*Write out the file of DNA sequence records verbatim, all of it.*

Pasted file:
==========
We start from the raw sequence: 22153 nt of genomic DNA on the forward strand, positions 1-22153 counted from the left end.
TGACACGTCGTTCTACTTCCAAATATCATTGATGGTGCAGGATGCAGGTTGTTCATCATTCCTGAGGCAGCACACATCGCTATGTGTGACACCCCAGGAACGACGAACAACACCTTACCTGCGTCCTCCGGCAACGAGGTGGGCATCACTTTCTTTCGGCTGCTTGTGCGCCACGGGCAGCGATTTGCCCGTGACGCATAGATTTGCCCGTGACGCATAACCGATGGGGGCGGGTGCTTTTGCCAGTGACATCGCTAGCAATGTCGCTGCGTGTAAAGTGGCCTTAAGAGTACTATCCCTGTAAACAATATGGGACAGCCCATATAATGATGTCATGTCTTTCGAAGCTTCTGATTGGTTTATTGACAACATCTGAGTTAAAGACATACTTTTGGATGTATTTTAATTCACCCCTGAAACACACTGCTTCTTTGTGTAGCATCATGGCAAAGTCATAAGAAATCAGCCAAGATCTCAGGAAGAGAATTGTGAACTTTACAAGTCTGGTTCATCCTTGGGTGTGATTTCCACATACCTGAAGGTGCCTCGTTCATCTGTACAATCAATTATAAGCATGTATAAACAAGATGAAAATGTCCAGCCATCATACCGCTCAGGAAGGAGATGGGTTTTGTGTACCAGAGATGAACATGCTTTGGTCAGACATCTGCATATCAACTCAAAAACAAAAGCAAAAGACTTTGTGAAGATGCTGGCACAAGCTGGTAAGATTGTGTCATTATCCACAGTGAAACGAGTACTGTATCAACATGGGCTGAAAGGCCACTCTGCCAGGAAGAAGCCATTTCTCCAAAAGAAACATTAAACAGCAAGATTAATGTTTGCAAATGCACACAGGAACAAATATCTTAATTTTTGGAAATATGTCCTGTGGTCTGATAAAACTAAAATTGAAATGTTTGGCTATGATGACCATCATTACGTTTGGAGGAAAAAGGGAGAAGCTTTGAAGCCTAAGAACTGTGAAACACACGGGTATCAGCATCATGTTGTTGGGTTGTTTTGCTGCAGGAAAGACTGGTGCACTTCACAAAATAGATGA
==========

We start from the raw sequence: 22153 nt of genomic DNA on the forward strand, positions 1-22153 counted from the left end.
TGACACGTCGTTCTACTTCCAAATATCATTGATGGTGCAGGATGCAGGTTGTTCATCATTCCTGAGGCAGCACACATCGCTATGTGTGACACCCCAGGAACGACGAACAACACCTTACCTGCGTCCTCCGGCAACGAGGTGGGCATCACTTTCTTTCGGCTGCTTGTGCGCCACGGGCAGCGATTTGCCCGTGACGCATAGATTTGCCCGTGACGCATAACCGATGGGGGCGGGTGCTTTTGCCAGTGACATCGCTAGCAATGTCGCTGCGTGTAAAGTGGCCTTAAGAGTACTATCCCTGTAAACAATATGGGACAGCCCATATAATGATGTCATGTCTTTCGAAGCTTCTGATTGGTTTATTGACAACATCTGAGTTAAAGACATACTTTTGGATGTATTTTAATTCACCCCTGAAACACACTGCTTCTTTGTGTAGCATCATGGCAAAGTCATAAGAAATCAGCCAAGATCTCAGGAAGAGAATTGTGAACTTTACAAGTCTGGTTCATCCTTGGGTGTGATTTCCACATACCTGAAGGTGCCTCGTTCATCTGTACAATCAATTATAAGCATGTATAAACAAGATGAAAATGTCCAGCCATCATACCGCTCAGGAAGGAGATGGGTTTTGTGTACCAGAGATGAACATGCTTTGGTCAGACATCTGCATATCAACTCAAAAACAAAAGCAAAAGACTTTGTGAAGATGCTGGCACAAGCTGGTAAGATTGTGTCATTATCCACAGTGAAACGAGTACTGTATCAACATGGGCTGAAAGGCCACTCTGCCAGGAAGAAGCCATTTCTCCAAAAGAAACATTAAACAGCAAGATTAATGTTTGCAAATGCACACAGGAACAAATATCTTAATTTTTGGAAATATGTCCTGTGGTCTGATAAAACTAAAATTGAAATGTTTGGCTATGATGACCATCATTACGTTTGGAGGAAAAAGGGAGAAGCTTTGAAGCCTAAGAACTGTGAAACACACGGGTATCAGCATCATGTTGTTGGGTTGTTTTGCTGCAGGAAAGACTGGTGCACTTCACAAAATAGATGA